BACKGROUND: Socioeconomic status (SES) and rural factors have been shown to be associated with gastric cancer epidemiology. The aim of this study was to identify geographical variations in gastric cancer incidence in Zaragoza province (Spain) during the period 1993-2002, and their association with SES and rural factors.
METHODS: Incident cases were extracted from the population-based Zaragoza Cancer Registry. The geographical analysis unit was the census tract (CT) in Zaragoza city (N = 462) and the municipalities for the rest of the province (N = 292). Four indexes were applied: two deprivation and two rurality indexes, included in a Bayesian risk model discretized in quartiles. Standardized incidence ratios (SIRs) were calculated using the incidence rates in Spain. SIRs were adjusted by a Bayesian generalized linear mixed model (GLMM).
RESULTS: From 1993 to 2002, 1,309 cases of gastric cancer were registered in Zaragoza city and 578 in the rest of the province. High risk was observed in CTs for the peripheral areas of the city. The incidence risk in men was 2 (95 % confidence interval [CI] 1.22-2.98) times higher in the most deprived CTs compared with the least deprived CTs, but no statistically significant differences were found in women. Municipalities with higher risk were observed in the north of the province, but no significant association was found with SES. Regarding the rurality index, a positive trend was observed in women, but it was statistically significant only for the most rural quartile (2.49, 95 % CI 1.07-4.92).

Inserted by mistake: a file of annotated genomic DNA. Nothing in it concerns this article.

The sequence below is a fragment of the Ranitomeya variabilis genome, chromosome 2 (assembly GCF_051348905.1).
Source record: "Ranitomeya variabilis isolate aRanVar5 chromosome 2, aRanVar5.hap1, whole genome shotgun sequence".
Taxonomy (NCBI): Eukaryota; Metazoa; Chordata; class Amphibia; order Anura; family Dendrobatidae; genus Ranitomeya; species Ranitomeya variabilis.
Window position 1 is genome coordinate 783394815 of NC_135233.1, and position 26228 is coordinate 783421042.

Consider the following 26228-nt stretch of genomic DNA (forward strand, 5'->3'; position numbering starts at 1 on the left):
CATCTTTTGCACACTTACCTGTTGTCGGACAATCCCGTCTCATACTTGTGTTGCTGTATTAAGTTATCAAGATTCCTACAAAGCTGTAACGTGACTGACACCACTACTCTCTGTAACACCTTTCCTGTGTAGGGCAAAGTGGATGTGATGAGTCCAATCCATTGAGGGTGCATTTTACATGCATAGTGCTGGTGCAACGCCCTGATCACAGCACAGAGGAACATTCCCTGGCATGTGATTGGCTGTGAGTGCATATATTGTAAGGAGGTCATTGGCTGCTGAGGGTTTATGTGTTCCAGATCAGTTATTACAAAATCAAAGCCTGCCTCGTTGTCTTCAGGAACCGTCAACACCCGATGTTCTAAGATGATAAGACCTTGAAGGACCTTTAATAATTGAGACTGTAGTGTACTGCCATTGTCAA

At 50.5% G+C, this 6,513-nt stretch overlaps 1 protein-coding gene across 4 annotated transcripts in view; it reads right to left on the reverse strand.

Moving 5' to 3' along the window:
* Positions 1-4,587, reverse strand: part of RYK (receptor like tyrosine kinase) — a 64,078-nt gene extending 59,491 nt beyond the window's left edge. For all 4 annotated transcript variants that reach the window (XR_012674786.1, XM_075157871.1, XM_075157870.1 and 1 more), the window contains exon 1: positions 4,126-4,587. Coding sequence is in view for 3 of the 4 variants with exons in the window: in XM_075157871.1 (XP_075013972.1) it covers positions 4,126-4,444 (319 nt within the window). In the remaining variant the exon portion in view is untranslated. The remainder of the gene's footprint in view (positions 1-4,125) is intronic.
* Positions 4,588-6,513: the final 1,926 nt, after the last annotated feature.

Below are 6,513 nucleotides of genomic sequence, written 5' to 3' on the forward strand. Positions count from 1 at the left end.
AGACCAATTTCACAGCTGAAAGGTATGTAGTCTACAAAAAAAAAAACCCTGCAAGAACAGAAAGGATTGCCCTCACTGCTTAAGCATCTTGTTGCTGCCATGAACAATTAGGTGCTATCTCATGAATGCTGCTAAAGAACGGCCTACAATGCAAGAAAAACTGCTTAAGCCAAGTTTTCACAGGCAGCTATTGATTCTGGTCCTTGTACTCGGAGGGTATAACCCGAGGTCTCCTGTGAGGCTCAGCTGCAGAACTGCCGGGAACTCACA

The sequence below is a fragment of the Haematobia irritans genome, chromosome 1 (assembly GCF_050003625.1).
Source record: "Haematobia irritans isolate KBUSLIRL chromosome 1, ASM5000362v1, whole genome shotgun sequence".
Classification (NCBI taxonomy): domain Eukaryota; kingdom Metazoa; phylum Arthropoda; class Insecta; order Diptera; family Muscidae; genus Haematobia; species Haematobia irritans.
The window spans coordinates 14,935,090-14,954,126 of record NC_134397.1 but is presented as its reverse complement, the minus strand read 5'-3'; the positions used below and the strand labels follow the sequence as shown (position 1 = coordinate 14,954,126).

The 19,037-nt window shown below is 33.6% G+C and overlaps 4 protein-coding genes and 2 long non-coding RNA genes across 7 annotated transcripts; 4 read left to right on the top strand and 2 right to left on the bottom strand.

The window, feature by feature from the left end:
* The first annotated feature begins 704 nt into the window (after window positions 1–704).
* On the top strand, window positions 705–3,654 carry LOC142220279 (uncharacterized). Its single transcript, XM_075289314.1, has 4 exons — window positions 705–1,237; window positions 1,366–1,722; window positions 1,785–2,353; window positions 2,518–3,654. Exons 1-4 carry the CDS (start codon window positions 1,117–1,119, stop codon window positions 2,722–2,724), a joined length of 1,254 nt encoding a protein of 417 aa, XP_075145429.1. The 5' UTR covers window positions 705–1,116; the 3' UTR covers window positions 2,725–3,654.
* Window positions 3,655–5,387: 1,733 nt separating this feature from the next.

CONCLUSIONS: Geographical differences in gastric cancer incidence were detected. Although these differences could be partially explained by the deprivation index for men in Zaragoza city, deprivation index cannot explain geographical differences for women. In the rest of the province, the rurality index 1991 could explain, at least for women, geographical differences. It is still necessary to develop a deprivation index suitable for small municipalities.